After spending a significant amount of time last year on a work project that involved lots of sound design for a sonic branding thing, and research about such things (I’ll post the deck from that when I can – “sensitive corporate branding top secret things”), I ended up building an Atari Punk Console (Stepped-Tone Generator). It’s based on Forrest Mims’ original design and cobbled together from a variety of other work found online. That led to a lot of other sound circuit curiosity and I’ve since gone down a synthesis rabbit hole trying to learn as much as possible about how synthesizers work, the history behind them, and how to make my own stuff (I recently learned that I have a direct connection with someone who worked for “Bob” and returned his Polymoog years ago to the guy that designed it – mind blown). Bob Moog. Like, the guy that invented all this stuff. Yeah. I’m an experienced sound guy and have designed, recorded, mixed, and mastered plenty of audio over the years professionally. I have some minor music chops too, but I never knew what was under the hood when it came to analog sound synthesis. And, I love analog (post about super-8 film cameras in the works). One to always want to know how things work, I became intrigued after making the APC.
I received a Radio Shack all-in-one electronics kit for Christmas as a kid and spent hours building every project in the manual. Man, I miss Radio Shack. My family is an eclectic bunch of artists, engineers, and all around makers of all sorts. My cousin (more like my brother) built and programmed a robot before we were teenagers in the 80’s. The guy’s brilliant. I would link to his custom R2-D2 build if I had that. I need to dig up some photos of the things we made as kids. And my Dad, well, he can pretty much figure anything out and then be really good at it. So, I come from a long line of folks who are really good at making things. I got plenty of cross looks as a kid for taking apart Dad’s important stuff. A typesetting machine comes to mind. Sorry, Dad. We’re basically the same person, so I never got in any actual trouble for that. In fact, it was supported and that curiosity made me who I am. Capable. I figure shit out. A reverse engineering artist, if you will.
All of this led to discovering a fantastic world of DIYers building their own sound making things. One in particular, Sam Battle AKA Look Mum No Computer. Amazing dude. The artist/trial and error engineer is something I appreciate. And, his “JUST TRY IT” attitude is spot on. I’ve always said, “Work comes from work, so just make stuff.” Anyway, I’ve been making sound circuits. I plan on making a lot more. I’ll be documenting those projects here along with other nostalgic ramblings.
REVERSE AVALANCHE OSCILLATOR
Below is my stripboard drawing of the Reverse Avalanche Oscillator. I Based this on Look Mum No Computer’s design and it’s pretty much exactly the same. Being a visual artist and designer, it helps me to learn by making my own drawing from scratch. Plus, I get all picky about the layout and stuff. Ya know. I have a love affair with schematic drawings as art, but that’s another thing. Here’s an Illustration I did for the launch of a 3D printer (Full list of shit I did for these asshats here). Tech and art combined. You wanna hang it on your wall, right? Marketing. Engineering types never get marketing and vice versa… usually. I could tell you lots of stories. What if, you could be both? Groundbreaking idea. Most often the engineers have awful taste but think they know what’s cool. I digress. I try to be on both sides. I’ll share some inspiration from way back that started all that with me when I have time. And, for the record, Look Mum’s style is brilliant. I love it. Thanks for sharing, Sam. And also, make it your own, right? Brilliant.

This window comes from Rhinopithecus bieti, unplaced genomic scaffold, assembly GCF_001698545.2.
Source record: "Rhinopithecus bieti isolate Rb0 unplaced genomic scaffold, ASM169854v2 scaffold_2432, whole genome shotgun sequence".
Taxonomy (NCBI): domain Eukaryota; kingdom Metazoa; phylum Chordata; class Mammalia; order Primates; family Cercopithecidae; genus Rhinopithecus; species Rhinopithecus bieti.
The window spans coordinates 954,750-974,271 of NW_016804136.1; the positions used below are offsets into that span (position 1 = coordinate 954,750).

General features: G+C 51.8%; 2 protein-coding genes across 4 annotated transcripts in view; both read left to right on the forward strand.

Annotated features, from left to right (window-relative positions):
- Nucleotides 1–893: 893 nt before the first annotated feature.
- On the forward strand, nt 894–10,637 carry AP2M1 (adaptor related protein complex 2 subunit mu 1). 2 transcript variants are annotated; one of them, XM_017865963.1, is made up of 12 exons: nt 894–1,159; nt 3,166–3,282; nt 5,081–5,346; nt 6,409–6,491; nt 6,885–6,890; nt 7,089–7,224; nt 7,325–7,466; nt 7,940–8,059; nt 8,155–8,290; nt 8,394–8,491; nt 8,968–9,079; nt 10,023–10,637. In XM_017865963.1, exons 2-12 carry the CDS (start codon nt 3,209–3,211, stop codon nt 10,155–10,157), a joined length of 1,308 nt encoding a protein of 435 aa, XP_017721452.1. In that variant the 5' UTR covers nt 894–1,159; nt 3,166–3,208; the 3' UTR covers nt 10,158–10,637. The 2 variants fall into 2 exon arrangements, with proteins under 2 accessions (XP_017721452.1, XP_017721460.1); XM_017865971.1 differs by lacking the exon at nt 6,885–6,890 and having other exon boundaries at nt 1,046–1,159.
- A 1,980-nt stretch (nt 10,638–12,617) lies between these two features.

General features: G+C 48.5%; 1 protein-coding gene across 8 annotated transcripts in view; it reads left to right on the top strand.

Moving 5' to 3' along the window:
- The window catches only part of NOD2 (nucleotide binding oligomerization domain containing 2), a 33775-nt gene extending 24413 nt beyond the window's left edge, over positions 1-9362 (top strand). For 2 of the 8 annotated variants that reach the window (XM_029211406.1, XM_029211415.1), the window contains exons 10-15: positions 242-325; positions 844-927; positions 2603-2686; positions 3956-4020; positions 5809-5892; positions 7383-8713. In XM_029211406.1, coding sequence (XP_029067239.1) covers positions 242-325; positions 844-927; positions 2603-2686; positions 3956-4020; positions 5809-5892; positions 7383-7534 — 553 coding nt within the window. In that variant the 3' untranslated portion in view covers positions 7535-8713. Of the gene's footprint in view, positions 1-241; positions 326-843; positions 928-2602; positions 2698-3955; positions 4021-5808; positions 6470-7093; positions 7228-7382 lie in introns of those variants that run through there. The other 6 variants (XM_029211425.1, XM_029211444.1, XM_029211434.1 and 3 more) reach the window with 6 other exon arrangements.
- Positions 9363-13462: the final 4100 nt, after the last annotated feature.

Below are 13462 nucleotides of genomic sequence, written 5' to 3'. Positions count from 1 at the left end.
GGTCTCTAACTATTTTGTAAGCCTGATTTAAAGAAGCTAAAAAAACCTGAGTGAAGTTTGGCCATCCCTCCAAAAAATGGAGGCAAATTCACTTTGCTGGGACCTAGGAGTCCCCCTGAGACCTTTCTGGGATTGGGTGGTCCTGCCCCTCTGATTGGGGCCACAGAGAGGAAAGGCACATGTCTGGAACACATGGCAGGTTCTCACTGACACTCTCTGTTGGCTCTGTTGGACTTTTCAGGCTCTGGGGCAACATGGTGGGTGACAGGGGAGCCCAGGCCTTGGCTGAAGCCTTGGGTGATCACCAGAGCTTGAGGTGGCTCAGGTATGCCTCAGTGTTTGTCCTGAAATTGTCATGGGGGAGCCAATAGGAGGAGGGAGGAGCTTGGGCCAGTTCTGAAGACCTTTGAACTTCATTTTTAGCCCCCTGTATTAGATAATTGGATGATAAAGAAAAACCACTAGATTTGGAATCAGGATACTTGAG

So, I used some electronics prototyping software called Fritzing. It’s stupid easy to use. Think, “My First Crayola.” And, yes I know, Autodesk Eagle, etc. I’m fairly competent with Fusion 360 and other CAD and 3D applications. And, lots of folks HATE Fritzing. But, it’s simple. Sometimes the easy way is just fine. And also, open-source software usually sucks from a UX/UI perspective IMO. Design and usability matters (I’ve designed more than a few user interfaces). Check out Apple‘s work on human/computer interaction – It’s all about humans interacting with machines, which = good marketing. See how that works? Fritzing is buggy as hell (possibly not even supported anymore). But, it’s free, like “beer” or some shit that the asshats used to say a lot without explaining. I’m open to that discussion – Inclusion is important. Whatever. Use what you got. Make stuff. And, don’t be an asshole. Life lessons.
After some fumbling around and reverse engineering the software’s included SVG files, I figured out how to make custom parts for Fritzing in Illustrator. So, I made some stuff. I removed the middle leg of the transistor (Base leg) for reverse avalanche and made the 3.5mm TRS panel jacks I had in the lab. I also made some little arrows… there’s my obsessive schematic design thing in play. The Fritzing part files are below for download if you wanna make a drawing. I recommend you do. And then get out the soldering iron. I plugged it into my mixer, turned up the gain and volume and actually shook the windows in my house. JUST TRY IT!
More to come, including video and sounds…